Latest gangland killings may give Israel Police leads
Police have been largely unable to track down the culprits responsible for the violent killings during this crime wave.
The double killing on Monday in Rishon Letzion was a gruesome addition to criminal gang warfare that has raged in the center of the country for months. The two latest victims were Ohad Franco and Daniel Samra.
Police have been largely unable to track down the culprits responsible for the violent killings during this crime wave. The failure to do so has cast a spotlight on problems faced by the police force in central regions, starting with the inadequate number of men on patrol. On Monday, after the murders of Franco and Samra, as the two remained lifeless in a car while hundreds of curious pedestrians gazed at the grisly scene, police at the Rishon Letzion station held an emergency meeting with officers from various regions.
It was chaired by police central district Commander Bentzi Sau, and Commander Yoav Segelovitch, the head of the police investigation and intelligence branch. Such a gathering of high-ranking officers at the Rishon Letzion depot is reserved for special events in the criminal underworld, like the murder of criminal kingpin Yaakov Alperon or alternatively, following the murder of high-profile distinguished citizens such as Judge Adi Azar.
Under normal circumstances, minor crime players such as Franco and Samra would not get top police investigators to leave their offices on a cold, rainy day. But the double murder in Rishon Letzion led police to conclude that they have new leads.
In recent months, the underworld has carried out a spree of hits. This is a war of assassination of low-ranking crime players; yet it is being orchestrated by leading kingpins of the underworld.
Recently, investigating a murder incident in Bat Yam, police were able to establish that while a young criminal was killed, a top-ranking crime figure, who is hotly pursued by police authorities, was present at the scene. This kingpin was himself a target of past assassination attempts; in the Bat Yam incident, as in previous cases, he managed to flee from the police at the last moment. The Bat Yam crime led police to track down developments in Israel’s changing crime scene; and new suspects became targeted by police investigators.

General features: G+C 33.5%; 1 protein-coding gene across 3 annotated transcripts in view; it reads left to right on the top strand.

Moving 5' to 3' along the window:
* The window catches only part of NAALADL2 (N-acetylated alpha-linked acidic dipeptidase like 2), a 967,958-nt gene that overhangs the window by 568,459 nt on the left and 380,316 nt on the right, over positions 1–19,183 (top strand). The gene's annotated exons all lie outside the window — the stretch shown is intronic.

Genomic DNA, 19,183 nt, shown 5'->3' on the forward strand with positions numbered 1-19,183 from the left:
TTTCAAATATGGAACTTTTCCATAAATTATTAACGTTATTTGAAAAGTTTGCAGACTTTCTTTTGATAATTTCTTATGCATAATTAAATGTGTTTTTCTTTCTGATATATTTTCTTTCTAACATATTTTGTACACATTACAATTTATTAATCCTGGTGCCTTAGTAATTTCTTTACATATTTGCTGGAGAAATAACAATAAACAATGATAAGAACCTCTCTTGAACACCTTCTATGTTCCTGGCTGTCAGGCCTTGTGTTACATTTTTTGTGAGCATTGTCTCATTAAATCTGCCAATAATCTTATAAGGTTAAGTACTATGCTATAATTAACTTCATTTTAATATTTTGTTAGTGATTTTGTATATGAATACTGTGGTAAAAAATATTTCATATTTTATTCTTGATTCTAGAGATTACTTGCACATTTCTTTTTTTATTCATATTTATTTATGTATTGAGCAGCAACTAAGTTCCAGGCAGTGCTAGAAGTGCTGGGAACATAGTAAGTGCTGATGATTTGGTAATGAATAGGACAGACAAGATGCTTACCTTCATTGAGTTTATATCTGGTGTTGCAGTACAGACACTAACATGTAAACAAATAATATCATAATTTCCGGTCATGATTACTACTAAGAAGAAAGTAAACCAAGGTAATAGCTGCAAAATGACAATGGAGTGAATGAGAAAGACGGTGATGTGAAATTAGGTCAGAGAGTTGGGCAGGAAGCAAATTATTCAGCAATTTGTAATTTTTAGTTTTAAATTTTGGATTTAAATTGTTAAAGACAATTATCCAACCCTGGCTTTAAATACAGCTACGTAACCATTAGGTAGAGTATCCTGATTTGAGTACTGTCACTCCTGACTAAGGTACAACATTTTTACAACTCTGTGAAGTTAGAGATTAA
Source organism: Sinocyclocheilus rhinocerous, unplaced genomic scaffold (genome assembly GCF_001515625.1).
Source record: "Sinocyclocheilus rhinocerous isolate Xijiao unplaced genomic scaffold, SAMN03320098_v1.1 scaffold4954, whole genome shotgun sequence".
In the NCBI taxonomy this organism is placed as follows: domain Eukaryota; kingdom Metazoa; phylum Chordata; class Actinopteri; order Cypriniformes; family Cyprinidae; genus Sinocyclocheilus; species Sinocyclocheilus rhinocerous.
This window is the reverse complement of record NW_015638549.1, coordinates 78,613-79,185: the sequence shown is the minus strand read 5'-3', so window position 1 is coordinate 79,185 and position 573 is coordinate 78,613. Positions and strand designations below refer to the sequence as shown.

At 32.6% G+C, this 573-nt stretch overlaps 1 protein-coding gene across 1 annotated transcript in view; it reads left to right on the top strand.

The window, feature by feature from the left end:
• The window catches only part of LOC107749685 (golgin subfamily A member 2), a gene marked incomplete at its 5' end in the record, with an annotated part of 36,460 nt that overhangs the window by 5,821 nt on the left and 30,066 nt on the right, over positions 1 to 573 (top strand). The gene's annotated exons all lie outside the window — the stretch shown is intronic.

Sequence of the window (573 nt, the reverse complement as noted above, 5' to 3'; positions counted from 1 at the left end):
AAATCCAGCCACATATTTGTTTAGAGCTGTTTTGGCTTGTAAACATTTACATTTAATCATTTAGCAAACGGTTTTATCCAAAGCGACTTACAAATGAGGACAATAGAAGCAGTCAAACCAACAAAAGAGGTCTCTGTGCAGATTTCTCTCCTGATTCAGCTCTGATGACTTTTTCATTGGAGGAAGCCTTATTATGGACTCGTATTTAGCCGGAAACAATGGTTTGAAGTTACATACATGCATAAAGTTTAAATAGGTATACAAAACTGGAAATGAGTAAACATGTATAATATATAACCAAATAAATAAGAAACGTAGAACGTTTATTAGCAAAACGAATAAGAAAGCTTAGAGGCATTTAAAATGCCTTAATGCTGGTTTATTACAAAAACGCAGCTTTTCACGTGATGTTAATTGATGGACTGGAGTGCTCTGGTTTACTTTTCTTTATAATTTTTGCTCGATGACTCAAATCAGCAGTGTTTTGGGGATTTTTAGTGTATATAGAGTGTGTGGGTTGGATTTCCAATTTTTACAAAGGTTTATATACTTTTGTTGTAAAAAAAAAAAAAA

Also, in early 2010 the central district police, under the direction of Deputy Commander Yigal Ben Shalom, decided to initiate a major campaign to arrest major crime figures, and break up identified crime gangs.
One name which was mentioned in this crackdown was a 26 year old from Rishon Letzion, David Muyel. In May 2011, police received intelligence information suggesting , Muyel was holding explosives in a relative’s apartment in Rishon Letzion. Police agents were able to replace the explosives with duds, and install a hidden camera, and then wait for Muyel to make his next move. Ten days later, Muyel took an explosive en route to a planned murder. Police used a film of this criminal’s maneuvers with the explosive to obtain an indictment against him. Muyel, it turned out, ruled over a small gang of operatives; the two victims of Monday’s slaying in Rishon Letzion, Samra and Franco, took orders from him.
Muyel was imprisoned, but his lawyer obtained various privileges for him, including the right to take part in his father’s funeral and visit with relatives during the subsequent mourning period.
Tracking down his movements during these furloughs, police managed to piece together new information about crime gangs. Despite such fragmentary leads, police ability to track down perpetrators during recent rounds of murderous hits has been extremely limited.
Police have been unable to apprehend hit men who appear on the scene on motorbikes, fire at their targets, and then disappear. Sometimes security cameras have captured glimpses of these assassins, but the criminals have recently learned to avoid the cameras. Also, the criminals have used decoy motorcycles: they use stolen bikes, and ones with fake license plates.
Assassins have learned to appear on the scene of a hit in ways that don’t leave any incriminating evidence; and they flee to a network of hideouts, eluding the police.